Conclusion: Rebellious Histories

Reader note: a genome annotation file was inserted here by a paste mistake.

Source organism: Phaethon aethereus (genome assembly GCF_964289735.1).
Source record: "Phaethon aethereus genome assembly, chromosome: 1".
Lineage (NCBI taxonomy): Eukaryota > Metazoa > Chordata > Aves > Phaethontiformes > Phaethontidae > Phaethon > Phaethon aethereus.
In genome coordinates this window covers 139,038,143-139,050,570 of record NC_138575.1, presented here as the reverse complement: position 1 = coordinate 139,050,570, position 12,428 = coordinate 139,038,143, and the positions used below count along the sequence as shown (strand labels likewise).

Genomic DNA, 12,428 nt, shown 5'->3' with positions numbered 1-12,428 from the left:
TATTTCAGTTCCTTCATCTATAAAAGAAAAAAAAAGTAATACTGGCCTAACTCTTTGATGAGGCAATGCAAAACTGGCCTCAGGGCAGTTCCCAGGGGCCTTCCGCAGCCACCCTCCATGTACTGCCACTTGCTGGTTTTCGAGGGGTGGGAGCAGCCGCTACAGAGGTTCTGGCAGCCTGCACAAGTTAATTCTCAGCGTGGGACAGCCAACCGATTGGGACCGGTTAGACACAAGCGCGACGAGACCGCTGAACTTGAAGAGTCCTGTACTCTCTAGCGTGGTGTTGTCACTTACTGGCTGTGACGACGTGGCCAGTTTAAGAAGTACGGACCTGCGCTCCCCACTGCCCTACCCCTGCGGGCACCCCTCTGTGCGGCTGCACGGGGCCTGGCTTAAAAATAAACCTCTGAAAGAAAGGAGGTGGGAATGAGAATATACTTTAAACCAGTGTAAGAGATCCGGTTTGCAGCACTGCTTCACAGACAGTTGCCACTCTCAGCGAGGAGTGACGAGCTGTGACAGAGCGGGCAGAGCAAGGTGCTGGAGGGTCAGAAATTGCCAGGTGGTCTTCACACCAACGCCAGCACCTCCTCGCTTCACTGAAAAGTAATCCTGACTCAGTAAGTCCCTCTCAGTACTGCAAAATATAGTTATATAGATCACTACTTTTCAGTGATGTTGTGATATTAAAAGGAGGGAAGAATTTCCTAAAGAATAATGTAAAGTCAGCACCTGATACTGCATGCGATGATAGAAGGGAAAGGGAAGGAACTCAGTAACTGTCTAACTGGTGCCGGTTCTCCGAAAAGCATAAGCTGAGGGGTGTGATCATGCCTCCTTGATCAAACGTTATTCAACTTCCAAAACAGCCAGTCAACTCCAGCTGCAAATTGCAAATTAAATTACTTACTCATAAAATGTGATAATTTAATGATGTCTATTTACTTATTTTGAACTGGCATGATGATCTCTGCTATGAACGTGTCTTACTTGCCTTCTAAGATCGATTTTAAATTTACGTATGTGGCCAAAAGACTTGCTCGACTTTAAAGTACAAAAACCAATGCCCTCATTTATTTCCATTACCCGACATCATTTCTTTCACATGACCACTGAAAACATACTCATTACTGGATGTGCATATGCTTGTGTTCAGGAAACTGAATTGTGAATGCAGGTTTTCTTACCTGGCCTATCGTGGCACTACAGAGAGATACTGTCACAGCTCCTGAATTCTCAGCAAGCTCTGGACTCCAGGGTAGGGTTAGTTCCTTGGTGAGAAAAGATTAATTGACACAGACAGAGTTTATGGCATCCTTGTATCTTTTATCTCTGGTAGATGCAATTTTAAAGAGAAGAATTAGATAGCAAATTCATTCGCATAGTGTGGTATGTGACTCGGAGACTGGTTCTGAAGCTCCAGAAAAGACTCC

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Genealogies are rebellious histories in that they refuse to comply with hegemonic histories, geographies and settled temporalities. They are also dangerous in that the identity of the subject that begins the genealogical journey may not be the same at the end. This book began as a genealogy of the discourse of the independent Black women that figured so centrally in the narratives of Black womanhood presented by the ten women interviewed in this study. Along the way, their stories became inseparable from the story of British liberalism and its colonial formations. As a result, the process of understanding the making of the free Black woman as a subject of freedom in the Anglophone Caribbean has exposed the temporalities of liberalism as a strategy of racial governmentality.
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